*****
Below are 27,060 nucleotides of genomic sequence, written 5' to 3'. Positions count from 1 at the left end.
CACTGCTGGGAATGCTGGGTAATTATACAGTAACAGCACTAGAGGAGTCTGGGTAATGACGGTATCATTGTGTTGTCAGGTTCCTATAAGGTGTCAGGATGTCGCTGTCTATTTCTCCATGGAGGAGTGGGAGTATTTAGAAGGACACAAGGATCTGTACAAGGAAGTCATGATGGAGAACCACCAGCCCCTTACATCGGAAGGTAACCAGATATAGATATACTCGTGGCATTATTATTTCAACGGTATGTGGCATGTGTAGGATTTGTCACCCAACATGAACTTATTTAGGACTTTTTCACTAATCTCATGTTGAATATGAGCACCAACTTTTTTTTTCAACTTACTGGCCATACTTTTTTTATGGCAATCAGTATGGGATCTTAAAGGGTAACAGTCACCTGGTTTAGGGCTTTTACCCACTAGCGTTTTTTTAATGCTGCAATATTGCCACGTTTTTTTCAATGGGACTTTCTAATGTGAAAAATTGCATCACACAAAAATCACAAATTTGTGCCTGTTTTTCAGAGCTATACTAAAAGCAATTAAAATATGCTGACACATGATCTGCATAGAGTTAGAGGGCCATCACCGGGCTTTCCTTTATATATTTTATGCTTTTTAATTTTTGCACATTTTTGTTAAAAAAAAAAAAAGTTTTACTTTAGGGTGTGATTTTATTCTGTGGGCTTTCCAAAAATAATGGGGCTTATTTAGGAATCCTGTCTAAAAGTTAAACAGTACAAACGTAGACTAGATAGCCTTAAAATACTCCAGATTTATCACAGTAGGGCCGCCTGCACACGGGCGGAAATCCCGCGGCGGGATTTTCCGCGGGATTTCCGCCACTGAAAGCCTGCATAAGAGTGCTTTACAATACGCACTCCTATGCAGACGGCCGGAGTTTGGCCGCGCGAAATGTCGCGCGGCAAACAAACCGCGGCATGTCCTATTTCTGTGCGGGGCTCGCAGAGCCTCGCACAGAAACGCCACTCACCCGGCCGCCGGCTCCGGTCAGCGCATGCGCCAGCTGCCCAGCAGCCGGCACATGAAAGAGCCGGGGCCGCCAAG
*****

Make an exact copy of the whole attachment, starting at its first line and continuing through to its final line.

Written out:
Below are 27,060 nucleotides of genomic sequence, written 5' to 3'. Positions count from 1 at the left end.
CACTGCTGGGAATGCTGGGTAATTATACAGTAACAGCACTAGAGGAGTCTGGGTAATGACGGTATCATTGTGTTGTCAGGTTCCTATAAGGTGTCAGGATGTCGCTGTCTATTTCTCCATGGAGGAGTGGGAGTATTTAGAAGGACACAAGGATCTGTACAAGGAAGTCATGATGGAGAACCACCAGCCCCTTACATCGGAAGGTAACCAGATATAGATATACTCGTGGCATTATTATTTCAACGGTATGTGGCATGTGTAGGATTTGTCACCCAACATGAACTTATTTAGGACTTTTTCACTAATCTCATGTTGAATATGAGCACCAACTTTTTTTTTCAACTTACTGGCCATACTTTTTTTATGGCAATCAGTATGGGATCTTAAAGGGTAACAGTCACCTGGTTTAGGGCTTTTACCCACTAGCGTTTTTTTAATGCTGCAATATTGCCACGTTTTTTTCAATGGGACTTTCTAATGTGAAAAATTGCATCACACAAAAATCACAAATTTGTGCCTGTTTTTCAGAGCTATACTAAAAGCAATTAAAATATGCTGACACATGATCTGCATAGAGTTAGAGGGCCATCACCGGGCTTTCCTTTATATATTTTATGCTTTTTAATTTTTGCACATTTTTGTTAAAAAAAAAAAAAGTTTTACTTTAGGGTGTGATTTTATTCTGTGGGCTTTCCAAAAATAATGGGGCTTATTTAGGAATCCTGTCTAAAAGTTAAACAGTACAAACGTAGACTAGATAGCCTTAAAATACTCCAGATTTATCACAGTAGGGCCGCCTGCACACGGGCGGAAATCCCGCGGCGGGATTTTCCGCGGGATTTCCGCCACTGAAAGCCTGCATAAGAGTGCTTTACAATACGCACTCCTATGCAGACGGCCGGAGTTTGGCCGCGCGAAATGTCGCGCGGCAAACAAACCGCGGCATGTCCTATTTCTGTGCGGGGCTCGCAGAGCCTCGCACAGAAACGCCACTCACCCGGCCGCCGGCTCCGGTCAGCGCATGCGCCAGCTGCCCAGCAGCCGGCACATGAAAGAGCCGGGGCCGCCAAG